How much time do you spend on social media a day? If you think you are spending a considerable amount of your valuable time liking, posting and commenting on social media; then it is time to step back and limit your social media usage. If not addressed, excessive use of social media can have negative effects on your mental health. Before you know it, it might completely take over your life.
Emotional health is not always easy to measure as people generally go through a range of different emotions from moment to moment. No one can maintain being cheerful all day or being sad all day. There will always be a break in the cycle.
However, we can describe our general mood for the day. But is there a way to keep tabs on our thoughts and emotions and process them without stressing ourselves out? There is a way to do this through the practice of mindfulness and it is tightly integrated with meditation.
When a word or phrase is said and heard over and over again, it’s meaning gradually fades away. A prime example is the phrase “I am sorry” or “I’m sorry”. Whenever we do something that we think might offend or inconvenience another person, we quickly blurt out these words. But when the situation is not so simple and feelings and even persons are physically hurt, saying the same phrase is often ineffective.
There is a better and proper way to apologize so that the sincerity of your words are conveyed and we should practice these steps more often.
Dining out with friends? There are social rules to follow when you are going out with friends. Follow them and you will have a great time enjoying each other’s company. Ignore them and you might end up wishing that you should just have stayed at home and watched your favorite television show.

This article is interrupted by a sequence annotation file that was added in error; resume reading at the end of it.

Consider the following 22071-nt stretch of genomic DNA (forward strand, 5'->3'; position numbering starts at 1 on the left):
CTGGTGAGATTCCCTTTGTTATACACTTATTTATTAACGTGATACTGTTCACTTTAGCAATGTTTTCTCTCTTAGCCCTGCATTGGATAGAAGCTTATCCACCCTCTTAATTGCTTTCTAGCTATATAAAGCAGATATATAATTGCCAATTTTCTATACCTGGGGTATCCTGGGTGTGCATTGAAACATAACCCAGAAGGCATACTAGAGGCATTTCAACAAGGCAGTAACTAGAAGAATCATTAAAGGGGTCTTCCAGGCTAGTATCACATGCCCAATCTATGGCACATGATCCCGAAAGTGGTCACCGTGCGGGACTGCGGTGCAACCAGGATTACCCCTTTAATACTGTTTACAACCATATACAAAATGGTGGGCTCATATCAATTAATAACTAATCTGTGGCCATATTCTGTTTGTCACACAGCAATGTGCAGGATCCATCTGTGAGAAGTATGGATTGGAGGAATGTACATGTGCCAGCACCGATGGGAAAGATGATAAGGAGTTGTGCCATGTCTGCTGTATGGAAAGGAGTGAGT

People who have a 9-5 job are familiar with the highs and lows of the financial tide on a monthly basis. First, you start off feeling rather ‘rich’ after getting your salary. Then as you use it up, you start feeling poorer and poorer, your wallet getting emptier as the days go by until it gets filled up again when you receive your salary.Read More »
When we were children and feeling down or upset, our reaction was to pout or frown. We carry this behaviour into our adult selves. Even after the problem has been solved, adults still sometimes choose to remain pouting or keep on frowning.
There are a million and one reasons why you should stay away from negative people. For one, it is hard to be grateful and happy when you are around them because they always see the bad side of things. Being with them is always stressful. They drain your energy. They are also highly contagious. They influence your thoughts, behaviours and feelings. Before you know it, you too, have become a negative person.
We are all familiar of being in a bad mood but we seldom know how to deal with other people when they are in a bad mood. Everyone wants to get out of a bad mood as soon as they can but if you are contributing to, or provoking someone’s bad mood, then you are not helping that person or yourself.
The Marshmallow Test was part of an experiment in the 1960s conducted by Stanford professor Walter Mischel. The experiment was part of a series of psychological studies which followed the lives of selected individuals from childhood to adulthood.
Would you rather get one marshmallow now or wait for a bit and get 2 marshmallows later?
The result of the experiment was to be uncovered years later when the children had all grown up and become adults. It showed the power of choice and the benefits of choosing to delay gratification.Read More »